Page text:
We feature and recommend a lot of software applications around here, but you should keep in mind that we aren’t trying to tell you to install every single one of them at the same time-just install the applications that you actually need and you’ll generally prevent the dreaded format and reinstall.

Here’s a few tips to help you know what applications you should be careful with:

  • Apps that function as an Explorer plug-in, because they directly hook into the shell and any problem will make your entire PC slow or in the worst case, crash repeatedly.
  • Antivirus applications are notorious for slowing your PC down, and you should never, ever, ever use more than one real-time antivirus application at a time. We recommend Microsoft Security Essentials as a free, fast, and awesome antivirus tool.
  • Anything that says it will "Speed Up Your PC" or "Optimize Your RAM" will most likely slow it down, or best case, do nothing at all. Avoid these like the plague.
  • Make sure to install official system drivers from the manufacturer website. Drivers have a huge impact on performance, and you want to have stable, updated drivers.
  • Registry cleaners are a mixed bag, and really aren’t going to speed up your PC in most cases. The biggest problem, however, is that too many of the commercial registry cleaners set themselves to run at startup in the system tray, wasting your memory and CPU cycles.
  • You should strongly consider the idea of using portable applications wherever possible, since their self-contained nature means they won’t clutter up the rest of your PC with things you don’t need.

Keep Your Computer Clean and Trim
Once you’ve rid yourself of your junk application habit and resolved to only use healthy, useful applications, you’ll want to make sure to keep your PC clean of any remaining clutter that doesn’t need to be there. You can set up a shortcut to manually run CCleaner silently with the push of a button, but your best bet is to set up CCleaner to run automatically on a schedule, so you don’t have to remember to do it.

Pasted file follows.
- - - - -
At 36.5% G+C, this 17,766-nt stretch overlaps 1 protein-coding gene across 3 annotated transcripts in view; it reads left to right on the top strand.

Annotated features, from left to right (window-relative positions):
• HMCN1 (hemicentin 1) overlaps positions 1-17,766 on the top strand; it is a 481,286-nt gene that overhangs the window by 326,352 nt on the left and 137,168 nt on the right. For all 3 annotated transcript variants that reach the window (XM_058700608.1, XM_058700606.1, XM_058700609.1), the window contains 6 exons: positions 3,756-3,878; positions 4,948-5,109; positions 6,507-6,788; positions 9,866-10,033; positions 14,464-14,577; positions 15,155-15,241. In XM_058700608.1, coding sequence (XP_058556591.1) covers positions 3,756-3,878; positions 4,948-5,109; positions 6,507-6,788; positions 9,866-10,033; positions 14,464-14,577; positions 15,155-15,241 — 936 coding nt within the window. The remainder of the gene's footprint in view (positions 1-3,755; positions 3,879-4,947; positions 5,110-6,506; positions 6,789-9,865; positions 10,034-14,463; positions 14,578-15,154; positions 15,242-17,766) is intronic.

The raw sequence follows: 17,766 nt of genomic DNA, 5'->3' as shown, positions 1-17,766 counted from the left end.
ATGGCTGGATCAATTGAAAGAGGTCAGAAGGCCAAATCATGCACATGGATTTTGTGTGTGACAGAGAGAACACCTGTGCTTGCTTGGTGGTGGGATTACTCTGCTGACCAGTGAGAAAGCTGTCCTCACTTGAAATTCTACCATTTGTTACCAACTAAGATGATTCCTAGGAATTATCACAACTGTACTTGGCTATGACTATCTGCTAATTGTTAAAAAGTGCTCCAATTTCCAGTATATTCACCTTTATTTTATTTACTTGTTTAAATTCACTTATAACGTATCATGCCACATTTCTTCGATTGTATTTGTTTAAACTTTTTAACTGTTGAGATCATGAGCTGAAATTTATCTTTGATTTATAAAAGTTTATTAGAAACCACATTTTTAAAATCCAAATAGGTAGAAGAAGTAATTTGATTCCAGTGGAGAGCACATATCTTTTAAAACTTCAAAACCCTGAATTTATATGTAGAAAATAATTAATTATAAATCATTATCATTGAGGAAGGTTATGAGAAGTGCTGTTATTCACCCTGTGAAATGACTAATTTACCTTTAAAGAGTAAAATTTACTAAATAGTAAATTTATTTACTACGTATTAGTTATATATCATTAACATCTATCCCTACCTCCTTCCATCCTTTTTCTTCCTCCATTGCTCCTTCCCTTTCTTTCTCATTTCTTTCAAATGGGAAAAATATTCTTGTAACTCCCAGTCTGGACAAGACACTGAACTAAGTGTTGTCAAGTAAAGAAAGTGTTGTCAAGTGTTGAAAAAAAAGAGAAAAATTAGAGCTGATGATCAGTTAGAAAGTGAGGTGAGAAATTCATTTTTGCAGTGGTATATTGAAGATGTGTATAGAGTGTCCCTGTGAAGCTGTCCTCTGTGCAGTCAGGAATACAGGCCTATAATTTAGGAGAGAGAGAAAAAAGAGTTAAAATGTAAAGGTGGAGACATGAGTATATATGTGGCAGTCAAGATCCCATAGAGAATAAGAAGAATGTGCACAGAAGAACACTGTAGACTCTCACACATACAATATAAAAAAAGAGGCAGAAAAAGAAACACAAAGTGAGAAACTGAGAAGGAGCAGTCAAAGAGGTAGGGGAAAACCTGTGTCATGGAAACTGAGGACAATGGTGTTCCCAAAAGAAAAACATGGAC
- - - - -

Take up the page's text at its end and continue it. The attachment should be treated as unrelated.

Since CCleaner is only going to clean up temporary files, you’ll still need a good solution for keeping the rest of your PC clean-and Lifehacker’s own Belvedere can help you automate your self-cleaning PC or automatically clean up your download folder.

With all of this automated file deletion going on, your hard drive is likely to get a bit fragmented. If you’re already running Windows 7 or Vista, automatic defrag comes out of the box and probably shouldn’t be messed with, but Windows XP users will need to use Windows Tasks to setup a schedule and automatically defrag their drives.

Use a Virtual Machine or Sandbox to Test Software
If you still want to test out all of the latest software, including apps that look a bit rough around the edges, your best bet is to use a virtual machine to test out anything before putting it onto your primary operating system. You can install all of your software in an XP or Windows 7 VM just like it was a real PC, and with the latest VMWare player releases, you can even enable Windows Aero in a guest VM. If you are new to the idea and need some more help, you should check out our beginner’s guide to creating virtual machines in VirtualBox, or Windows 7 users can check out our guide to using XP Mode. If you don’t want to go the virtual machine route, Windows XP and Vista users can alternatively use Windows SteadyState to protect their PC and roll back all of the changes on a reboot.